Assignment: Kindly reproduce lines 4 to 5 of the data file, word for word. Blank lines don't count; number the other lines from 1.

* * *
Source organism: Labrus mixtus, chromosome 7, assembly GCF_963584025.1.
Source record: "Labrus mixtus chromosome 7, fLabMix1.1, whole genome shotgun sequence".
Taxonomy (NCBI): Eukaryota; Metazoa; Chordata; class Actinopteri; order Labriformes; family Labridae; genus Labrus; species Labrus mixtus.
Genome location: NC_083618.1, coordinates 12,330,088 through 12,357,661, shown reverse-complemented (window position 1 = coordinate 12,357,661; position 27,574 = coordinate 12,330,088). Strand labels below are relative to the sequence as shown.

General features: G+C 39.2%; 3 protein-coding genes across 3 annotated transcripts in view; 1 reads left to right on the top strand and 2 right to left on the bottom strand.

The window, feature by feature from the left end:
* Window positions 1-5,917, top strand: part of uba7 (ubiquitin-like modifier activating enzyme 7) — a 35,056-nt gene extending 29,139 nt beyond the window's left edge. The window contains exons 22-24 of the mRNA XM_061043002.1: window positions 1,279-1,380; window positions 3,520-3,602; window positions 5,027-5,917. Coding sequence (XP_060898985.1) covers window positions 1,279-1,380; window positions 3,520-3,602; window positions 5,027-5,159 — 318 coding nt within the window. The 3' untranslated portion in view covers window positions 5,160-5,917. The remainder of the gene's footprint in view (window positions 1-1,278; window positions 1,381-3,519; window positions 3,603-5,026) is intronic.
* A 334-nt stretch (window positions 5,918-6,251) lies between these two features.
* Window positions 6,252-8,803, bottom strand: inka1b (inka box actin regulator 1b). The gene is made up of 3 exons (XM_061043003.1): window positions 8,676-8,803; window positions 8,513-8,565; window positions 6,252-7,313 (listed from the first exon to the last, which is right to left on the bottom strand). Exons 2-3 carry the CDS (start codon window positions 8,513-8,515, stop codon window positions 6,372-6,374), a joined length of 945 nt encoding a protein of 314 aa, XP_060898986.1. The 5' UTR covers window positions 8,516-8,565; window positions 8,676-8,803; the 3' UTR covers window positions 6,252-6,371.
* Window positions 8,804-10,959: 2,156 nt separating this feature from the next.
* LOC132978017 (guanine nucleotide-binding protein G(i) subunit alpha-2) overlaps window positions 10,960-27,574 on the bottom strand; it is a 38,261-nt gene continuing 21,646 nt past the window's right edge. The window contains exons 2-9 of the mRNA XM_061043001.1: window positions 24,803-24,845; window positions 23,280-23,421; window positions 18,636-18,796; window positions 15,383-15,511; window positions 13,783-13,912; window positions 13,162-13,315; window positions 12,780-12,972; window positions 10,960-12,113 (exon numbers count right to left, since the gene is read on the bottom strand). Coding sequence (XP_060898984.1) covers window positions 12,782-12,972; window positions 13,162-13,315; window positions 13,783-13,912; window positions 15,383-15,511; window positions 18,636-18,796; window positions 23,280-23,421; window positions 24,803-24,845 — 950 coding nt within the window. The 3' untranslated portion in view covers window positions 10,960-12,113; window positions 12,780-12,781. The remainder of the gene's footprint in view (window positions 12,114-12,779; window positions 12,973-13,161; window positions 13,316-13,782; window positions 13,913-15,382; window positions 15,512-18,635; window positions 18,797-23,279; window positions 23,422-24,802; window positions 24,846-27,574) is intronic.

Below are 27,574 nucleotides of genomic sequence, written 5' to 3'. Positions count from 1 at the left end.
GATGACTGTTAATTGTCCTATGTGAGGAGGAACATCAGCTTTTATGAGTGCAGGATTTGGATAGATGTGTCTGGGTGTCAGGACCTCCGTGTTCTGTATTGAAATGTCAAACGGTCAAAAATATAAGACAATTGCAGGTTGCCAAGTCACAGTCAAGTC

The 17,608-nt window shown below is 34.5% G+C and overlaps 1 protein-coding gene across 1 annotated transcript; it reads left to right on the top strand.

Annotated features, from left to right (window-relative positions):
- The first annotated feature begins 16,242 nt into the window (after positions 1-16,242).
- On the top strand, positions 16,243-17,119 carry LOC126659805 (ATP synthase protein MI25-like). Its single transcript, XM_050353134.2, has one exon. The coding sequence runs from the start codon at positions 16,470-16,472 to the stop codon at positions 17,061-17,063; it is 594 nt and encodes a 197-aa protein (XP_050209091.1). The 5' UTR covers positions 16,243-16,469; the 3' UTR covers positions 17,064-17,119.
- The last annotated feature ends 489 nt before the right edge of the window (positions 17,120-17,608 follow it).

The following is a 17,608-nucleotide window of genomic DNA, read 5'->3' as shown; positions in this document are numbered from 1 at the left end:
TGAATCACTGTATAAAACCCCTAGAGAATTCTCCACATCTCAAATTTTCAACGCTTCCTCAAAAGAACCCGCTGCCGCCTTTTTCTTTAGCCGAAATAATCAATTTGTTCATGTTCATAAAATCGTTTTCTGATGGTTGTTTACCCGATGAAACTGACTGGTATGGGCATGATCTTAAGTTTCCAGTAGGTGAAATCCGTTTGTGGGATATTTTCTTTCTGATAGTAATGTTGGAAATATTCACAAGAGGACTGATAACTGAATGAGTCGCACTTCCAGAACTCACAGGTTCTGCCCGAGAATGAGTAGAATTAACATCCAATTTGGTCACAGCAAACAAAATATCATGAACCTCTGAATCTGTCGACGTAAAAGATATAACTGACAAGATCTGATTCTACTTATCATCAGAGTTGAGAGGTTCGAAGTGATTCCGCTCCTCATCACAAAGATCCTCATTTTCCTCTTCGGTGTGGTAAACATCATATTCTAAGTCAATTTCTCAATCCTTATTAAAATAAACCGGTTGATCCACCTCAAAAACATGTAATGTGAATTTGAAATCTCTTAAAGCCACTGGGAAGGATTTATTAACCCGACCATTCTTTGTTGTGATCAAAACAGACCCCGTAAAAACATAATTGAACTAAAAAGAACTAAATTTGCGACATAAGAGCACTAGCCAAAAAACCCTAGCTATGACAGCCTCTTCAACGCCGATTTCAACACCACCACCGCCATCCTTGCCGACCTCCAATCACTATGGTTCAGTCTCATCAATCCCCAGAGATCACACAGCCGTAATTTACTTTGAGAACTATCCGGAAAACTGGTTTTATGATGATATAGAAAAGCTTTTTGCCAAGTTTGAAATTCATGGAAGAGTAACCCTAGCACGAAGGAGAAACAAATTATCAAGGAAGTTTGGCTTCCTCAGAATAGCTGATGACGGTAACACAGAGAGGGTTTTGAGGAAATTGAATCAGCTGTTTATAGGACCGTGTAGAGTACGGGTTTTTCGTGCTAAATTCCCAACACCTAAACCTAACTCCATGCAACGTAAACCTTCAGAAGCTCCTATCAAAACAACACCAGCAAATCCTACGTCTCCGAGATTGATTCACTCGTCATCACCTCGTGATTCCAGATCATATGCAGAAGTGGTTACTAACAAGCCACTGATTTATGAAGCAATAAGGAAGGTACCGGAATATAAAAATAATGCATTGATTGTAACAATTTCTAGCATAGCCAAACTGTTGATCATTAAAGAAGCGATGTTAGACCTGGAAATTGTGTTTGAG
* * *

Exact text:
Genome location: NC_083618.1, coordinates 12,330,088 through 12,357,661, shown reverse-complemented (window position 1 = coordinate 12,357,661; position 27,574 = coordinate 12,330,088). Strand labels below are relative to the sequence as shown.

General features: G+C 39.2%; 3 protein-coding genes across 3 annotated transcripts in view; 1 reads left to right on the top strand and 2 right to left on the bottom strand.